Chemist Dame Carol Robinson is President of the Royal Society of Chemistry and was recently (July 2019) awarded the Royal Society’s Royal Medal (aka “Queen’s Medals”). She was the first female Professor of Chemistry at Cambridge and then at Oxford, where she is currently Dr Lee’s Professor of Chemistry, Physical and Theoretical Chemistry Laboratory – and she’s helping make sure she’s far from the last!
Robinson didn’t go straight into college – instead, at the age of 16, she began taking classes in sewing and cooking to please her father, then went to work at the pharmaceutical company Pfizer as a technician. Much of her work involved using a technique called mass spectrometry (“mass spec”). Traditionally used to identify chemical compositions, Robinson would later go on to adapt the technique to study protein complexes, even “complex” ones in the gas phase using electrospray mass spectrometry. This has enabled her to gain insight into the proteins that help make other proteins (ribosomes and molecular chaperones) and the proteins embedded in cellular membranes acting as gatekeepers to control what can go into and out of cells.
Robinson’s career trajectory hasn’t been “traditional” and she’s become a vocal advocate for erasing the idea that there is a “traditional” way and instead embracing the multitude of paths scientists can take and roles they can serve in. She started a term as President of the Royal Society of Chemistry in 2018 and one of her main priorities during her tenure is to give technicians “more credit” by accrediting skills and increasing their standing in the chemistry community, and easing the journey from industry work to academia.
Speaking of that journey… While working as a technician at Pfizer, she was fascinated by the science and her keen interest in learning was spotted by a supervisor who suggested she start attending night school. And she did – for about seven years she worked during the day and attended college at night, filling in any gaps by reading and teaching herself. After receiving a Chemistry degree, she switched to full-time schooling, earning a master’s degree from the University of Wales and a PhD from Cambridge. After graduating, she took 8 years off from working to have and raise three children.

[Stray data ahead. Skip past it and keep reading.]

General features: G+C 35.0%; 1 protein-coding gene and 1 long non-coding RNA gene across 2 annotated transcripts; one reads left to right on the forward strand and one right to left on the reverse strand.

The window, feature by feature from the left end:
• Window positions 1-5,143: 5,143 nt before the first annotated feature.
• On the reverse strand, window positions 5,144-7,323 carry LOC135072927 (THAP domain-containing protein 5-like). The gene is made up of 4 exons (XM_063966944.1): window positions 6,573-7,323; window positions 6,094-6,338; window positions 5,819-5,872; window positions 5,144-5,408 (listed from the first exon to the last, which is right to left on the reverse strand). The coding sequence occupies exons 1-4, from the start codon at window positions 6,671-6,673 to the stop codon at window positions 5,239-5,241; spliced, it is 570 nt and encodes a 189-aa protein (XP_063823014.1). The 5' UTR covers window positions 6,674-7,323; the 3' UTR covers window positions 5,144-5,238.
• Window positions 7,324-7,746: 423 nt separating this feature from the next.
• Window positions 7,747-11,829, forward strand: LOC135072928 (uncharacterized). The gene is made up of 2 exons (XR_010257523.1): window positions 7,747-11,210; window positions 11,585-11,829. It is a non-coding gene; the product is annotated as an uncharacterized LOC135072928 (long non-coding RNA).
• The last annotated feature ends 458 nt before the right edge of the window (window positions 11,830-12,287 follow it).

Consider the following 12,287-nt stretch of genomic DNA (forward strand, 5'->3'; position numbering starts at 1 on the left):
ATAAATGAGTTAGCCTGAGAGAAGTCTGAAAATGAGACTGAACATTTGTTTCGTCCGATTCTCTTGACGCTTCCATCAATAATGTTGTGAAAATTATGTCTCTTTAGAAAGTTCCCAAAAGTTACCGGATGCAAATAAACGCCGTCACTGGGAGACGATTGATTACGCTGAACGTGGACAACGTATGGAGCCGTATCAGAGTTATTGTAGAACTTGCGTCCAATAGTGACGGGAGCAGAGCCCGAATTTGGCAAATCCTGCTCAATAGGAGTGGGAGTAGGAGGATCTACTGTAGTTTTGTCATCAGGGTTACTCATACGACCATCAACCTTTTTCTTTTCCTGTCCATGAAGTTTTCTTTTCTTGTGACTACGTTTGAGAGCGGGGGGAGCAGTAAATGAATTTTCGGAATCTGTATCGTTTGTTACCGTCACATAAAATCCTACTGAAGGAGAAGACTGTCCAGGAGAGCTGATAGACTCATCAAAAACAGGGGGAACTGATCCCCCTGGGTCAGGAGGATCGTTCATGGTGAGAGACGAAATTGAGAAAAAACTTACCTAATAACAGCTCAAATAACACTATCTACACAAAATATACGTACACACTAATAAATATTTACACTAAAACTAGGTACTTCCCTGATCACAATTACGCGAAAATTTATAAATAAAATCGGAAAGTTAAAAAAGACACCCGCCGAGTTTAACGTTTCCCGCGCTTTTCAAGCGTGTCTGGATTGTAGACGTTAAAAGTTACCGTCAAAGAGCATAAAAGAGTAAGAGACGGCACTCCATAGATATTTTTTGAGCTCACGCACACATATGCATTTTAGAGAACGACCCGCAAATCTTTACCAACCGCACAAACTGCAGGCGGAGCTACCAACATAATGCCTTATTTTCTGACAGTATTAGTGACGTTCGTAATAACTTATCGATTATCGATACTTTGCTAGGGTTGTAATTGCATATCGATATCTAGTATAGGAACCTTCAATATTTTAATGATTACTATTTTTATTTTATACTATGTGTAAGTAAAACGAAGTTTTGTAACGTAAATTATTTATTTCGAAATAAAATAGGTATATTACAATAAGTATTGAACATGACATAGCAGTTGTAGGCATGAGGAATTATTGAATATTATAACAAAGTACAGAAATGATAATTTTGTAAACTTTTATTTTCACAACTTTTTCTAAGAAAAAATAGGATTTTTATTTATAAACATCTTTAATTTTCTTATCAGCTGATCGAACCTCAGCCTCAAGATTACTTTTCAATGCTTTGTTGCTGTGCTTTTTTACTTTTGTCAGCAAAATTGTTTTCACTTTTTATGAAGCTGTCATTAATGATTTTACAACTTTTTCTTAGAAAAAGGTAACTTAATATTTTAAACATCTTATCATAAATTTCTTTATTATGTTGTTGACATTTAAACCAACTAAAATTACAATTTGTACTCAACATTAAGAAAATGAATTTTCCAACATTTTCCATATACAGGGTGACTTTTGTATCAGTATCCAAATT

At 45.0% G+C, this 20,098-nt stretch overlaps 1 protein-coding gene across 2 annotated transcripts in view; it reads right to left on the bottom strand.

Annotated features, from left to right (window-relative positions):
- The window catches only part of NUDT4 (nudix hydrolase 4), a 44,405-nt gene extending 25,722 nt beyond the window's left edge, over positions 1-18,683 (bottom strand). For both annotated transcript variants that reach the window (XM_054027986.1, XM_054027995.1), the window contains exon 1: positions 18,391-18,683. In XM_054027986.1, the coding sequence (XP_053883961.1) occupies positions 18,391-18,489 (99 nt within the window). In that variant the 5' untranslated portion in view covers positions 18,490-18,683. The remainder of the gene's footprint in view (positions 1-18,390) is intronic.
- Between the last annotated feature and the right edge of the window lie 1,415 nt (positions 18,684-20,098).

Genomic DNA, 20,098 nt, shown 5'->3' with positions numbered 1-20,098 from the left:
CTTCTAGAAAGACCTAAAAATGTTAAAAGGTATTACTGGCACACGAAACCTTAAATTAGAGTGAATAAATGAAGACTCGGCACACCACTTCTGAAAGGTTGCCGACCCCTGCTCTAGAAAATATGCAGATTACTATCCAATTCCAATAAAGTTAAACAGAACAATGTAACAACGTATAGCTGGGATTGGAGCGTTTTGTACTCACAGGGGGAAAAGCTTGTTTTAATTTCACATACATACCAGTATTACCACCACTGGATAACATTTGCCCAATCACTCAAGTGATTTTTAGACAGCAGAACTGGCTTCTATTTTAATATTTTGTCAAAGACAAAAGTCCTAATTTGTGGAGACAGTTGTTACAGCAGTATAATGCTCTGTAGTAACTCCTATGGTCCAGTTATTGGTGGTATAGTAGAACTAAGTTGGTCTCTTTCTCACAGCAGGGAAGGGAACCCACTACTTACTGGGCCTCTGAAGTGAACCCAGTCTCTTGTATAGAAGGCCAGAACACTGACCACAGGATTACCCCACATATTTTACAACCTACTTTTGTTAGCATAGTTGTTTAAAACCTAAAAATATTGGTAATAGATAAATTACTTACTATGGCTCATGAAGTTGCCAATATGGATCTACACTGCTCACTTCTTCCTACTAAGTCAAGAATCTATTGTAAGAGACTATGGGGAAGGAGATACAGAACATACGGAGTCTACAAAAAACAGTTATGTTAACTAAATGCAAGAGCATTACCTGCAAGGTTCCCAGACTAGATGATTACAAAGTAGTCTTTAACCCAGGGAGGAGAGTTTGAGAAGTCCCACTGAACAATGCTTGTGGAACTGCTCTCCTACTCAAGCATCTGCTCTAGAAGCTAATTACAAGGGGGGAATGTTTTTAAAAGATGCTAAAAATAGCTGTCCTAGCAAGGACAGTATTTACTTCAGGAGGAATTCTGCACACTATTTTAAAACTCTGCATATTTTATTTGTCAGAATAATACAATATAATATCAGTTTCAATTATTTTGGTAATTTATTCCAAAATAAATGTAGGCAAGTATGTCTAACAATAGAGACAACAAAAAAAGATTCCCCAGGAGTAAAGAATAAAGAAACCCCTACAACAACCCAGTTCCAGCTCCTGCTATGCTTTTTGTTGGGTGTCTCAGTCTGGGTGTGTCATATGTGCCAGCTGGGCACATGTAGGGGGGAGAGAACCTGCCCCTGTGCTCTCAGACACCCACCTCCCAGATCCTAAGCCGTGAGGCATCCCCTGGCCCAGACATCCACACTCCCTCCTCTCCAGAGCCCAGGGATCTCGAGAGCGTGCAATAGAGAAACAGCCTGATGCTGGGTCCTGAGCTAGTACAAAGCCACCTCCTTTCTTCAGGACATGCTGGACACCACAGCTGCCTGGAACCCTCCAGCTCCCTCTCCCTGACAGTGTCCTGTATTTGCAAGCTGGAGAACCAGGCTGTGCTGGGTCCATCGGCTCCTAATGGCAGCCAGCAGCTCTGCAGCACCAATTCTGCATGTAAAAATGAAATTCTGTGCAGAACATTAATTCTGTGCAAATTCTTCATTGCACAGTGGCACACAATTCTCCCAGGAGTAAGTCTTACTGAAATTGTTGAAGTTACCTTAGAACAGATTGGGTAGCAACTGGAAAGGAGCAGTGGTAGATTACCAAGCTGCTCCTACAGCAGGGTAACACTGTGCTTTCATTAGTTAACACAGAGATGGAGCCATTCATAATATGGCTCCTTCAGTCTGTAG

She loved the time with her children, but maintained an interest in science and, after coming across an advertisement in a science journal she was reading at the library when her kids were at “story time” she took a position running the mass spec facility at the University of Oxford and conducting her own research “on the side.”
She became a professor at Oxford in 1999. She subsequently became a professor at the University of Cambridge, then returned to Oxford in 2009. Throughout her successful career she has utilized the skills she learned while working as a technician, in particular her deep knowledge of mass spectrometry.
Mass spec had been used to study proteins before, but previously, scientists had focused on studying proteins in the “solution phase” (bathed in liquid). Her years of experience with the equipment had shown Robinson that more information could be gained if she could study proteins in the “gas phase” as well.
The equipment wasn’t set up for this, but neither that, nor her colleague’s skepticism could deter her, so she used her deep understanding of the intricate makeup of the mass spec to adapt it and successfully use it to study large proteins and even groups of them to gain information about their shapes and interactions.
One of her recent innovations has been further adapting the technique to study membrane proteins. These proteins are hard to study because they’re used to being embedded in oily membranes not liquid water. To study these proteins in water, scientists often encapsulate them in detergents. Robinson developed a method to keep the proteins in the detergents (and thus water-soluble) until the entered the gas phase and then, in the gas phase, strip away the detergent and analyze the protein.
Her many awards include election as a Fellow of the Royal Society (2004), foreign associate of the U.S. National Academy of Sciences (2017), and the title of Dame Commander of the Order of the British Empire in 2013 and used the prize money to organize a retreat for female PhD students.